Movie Reviews: Casino Royale




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     Britain’s best known secret agent foils a terrorist network through a game of high stakes poker.
     Daniel Craig, Dame Judi Dench, Samantha Bond, Mads Mikkelsen, Eva Green, Jeffrey Wright
Bottom Line:

Samantha Ofole-Prince

James Bond is the most resilient of the century's movie heroes, and in the 21st installment of the 007 series, Craig makes his debut as the suave and sophisticated super-agent who’s on a mission to track down a banker to the world’s terrorists.

One of the best Bond flicks in the most successful franchise of movie history, "Casino Royale" traces the early career of Bond in his first 007 mission. Based on the first secret agent novel written by Ian Fleming in 1953, it has all the necessary elements of the Bond formula that would work again and again.

Trying to thwart the charismatic one eyed baddie Le Chiffre (Mads Mikkelsen), Bond initially jets to scores of exotic locales seeking the source of the terrorist’s funds, but it seems the only way to stop Le Chiffre is to beat him in a high-stakes poker game at the plush Casino Royale in Montenegro. This movie kicks off almost immediately into high gear with the usual action and incredible stunts as Bond chases a suicide bomber through a construction site in Madagascar on foot. French actress Eva Green plays Vesper Lynd, a British Treasury agent and female counterpart to Bond. Cool and calculating, she’s the first woman Bond ever falls in love with and has a great impact on his life. Actor Jeffrey Wright is Felix Leiter, Bond’s ally in the CIA and Dame Judi Dench in her fifth Bond flick is back as M, Head of the British Secret Service. Craig has the sleek self-assurance needed for the role and plays the hero with an insultingly cool, commanding air. Gone is Bond’s terrible smoking habit, but his acquired taste for martinis though not necessarily shaken or even stirred remains. Like the standard Bond flicks, there are no extended sex scenes, only preludes and epilogues and the gadgets, though a rarity in this flick, are certainly in place as the car is kitted with a defibrillator, which comes in handy during the game of poker. Also gone is an accompanying theme titled musical score obvious in earlier bond flicks, and the memorable high speed electrifying car chases are replaced by plenty of foot chasing action. It’s all enough to keep one entirely engrossed.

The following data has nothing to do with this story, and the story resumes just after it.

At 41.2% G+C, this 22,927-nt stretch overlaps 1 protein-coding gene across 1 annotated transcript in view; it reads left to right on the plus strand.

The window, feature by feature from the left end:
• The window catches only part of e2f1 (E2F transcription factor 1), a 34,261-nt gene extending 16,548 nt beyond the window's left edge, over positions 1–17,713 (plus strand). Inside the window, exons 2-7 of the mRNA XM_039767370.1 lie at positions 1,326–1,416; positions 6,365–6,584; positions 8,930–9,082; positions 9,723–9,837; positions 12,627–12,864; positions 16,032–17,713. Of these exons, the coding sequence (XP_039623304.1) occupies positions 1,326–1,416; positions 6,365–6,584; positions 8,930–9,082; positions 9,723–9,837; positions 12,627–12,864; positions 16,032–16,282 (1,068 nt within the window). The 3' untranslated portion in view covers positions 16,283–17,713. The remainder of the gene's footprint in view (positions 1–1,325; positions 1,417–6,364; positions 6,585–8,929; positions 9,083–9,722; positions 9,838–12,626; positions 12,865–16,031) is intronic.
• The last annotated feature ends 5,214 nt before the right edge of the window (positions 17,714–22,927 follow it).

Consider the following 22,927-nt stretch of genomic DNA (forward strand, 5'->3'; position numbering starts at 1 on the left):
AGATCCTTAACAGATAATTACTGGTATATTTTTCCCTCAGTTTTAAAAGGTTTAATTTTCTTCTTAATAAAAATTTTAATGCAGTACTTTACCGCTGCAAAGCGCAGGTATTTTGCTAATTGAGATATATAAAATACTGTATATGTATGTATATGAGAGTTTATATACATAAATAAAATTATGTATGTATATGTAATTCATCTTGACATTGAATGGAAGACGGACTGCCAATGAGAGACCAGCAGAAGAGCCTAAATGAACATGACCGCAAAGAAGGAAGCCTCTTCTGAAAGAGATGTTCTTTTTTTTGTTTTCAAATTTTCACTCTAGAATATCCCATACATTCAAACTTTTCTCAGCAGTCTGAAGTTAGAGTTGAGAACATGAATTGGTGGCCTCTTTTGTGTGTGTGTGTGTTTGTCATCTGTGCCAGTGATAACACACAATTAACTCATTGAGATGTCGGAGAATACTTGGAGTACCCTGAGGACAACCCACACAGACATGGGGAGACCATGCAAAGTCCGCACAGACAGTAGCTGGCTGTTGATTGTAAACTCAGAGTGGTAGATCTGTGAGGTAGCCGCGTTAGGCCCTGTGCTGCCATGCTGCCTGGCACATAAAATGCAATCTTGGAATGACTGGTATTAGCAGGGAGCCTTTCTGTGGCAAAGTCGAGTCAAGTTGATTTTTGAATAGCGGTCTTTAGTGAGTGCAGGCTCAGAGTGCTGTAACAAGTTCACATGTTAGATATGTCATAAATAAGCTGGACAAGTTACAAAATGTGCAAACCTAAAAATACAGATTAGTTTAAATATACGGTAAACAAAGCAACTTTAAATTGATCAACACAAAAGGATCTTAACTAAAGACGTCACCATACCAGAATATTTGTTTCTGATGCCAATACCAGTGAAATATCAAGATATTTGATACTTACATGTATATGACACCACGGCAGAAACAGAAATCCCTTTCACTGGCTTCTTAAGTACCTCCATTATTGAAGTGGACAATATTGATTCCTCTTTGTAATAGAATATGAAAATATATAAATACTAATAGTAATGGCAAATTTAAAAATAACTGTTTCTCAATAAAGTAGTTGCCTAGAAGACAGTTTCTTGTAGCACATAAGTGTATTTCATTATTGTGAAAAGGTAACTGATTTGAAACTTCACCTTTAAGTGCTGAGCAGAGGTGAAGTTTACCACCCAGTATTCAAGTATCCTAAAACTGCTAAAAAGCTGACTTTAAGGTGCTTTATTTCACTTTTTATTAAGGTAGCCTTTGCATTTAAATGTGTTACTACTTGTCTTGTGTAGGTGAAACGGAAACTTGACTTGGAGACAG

At 144-minutes, this movie is the longest of the franchise, but it offers a plot that makes sense with far more crowd-pleasing moments than any other Bond films. Most importantly, this movie has the action and the formulaic familiarity, which is what makes a Bond movie so much fun to watch and enjoy. The beauty of "Royal" is Bond’s vulnerability. Despite his sardonic humor, he’s an intense individual which is how Ian Fleming originally wrote his character in the Bond books. Although he’s not the best Bond ever, Craig has Connery’s devilish charm, Moore’s solid stature and despite caustic comments from critics and fans, he is the rightful heir for the Bond crown for he plays Bond with dignity and style.



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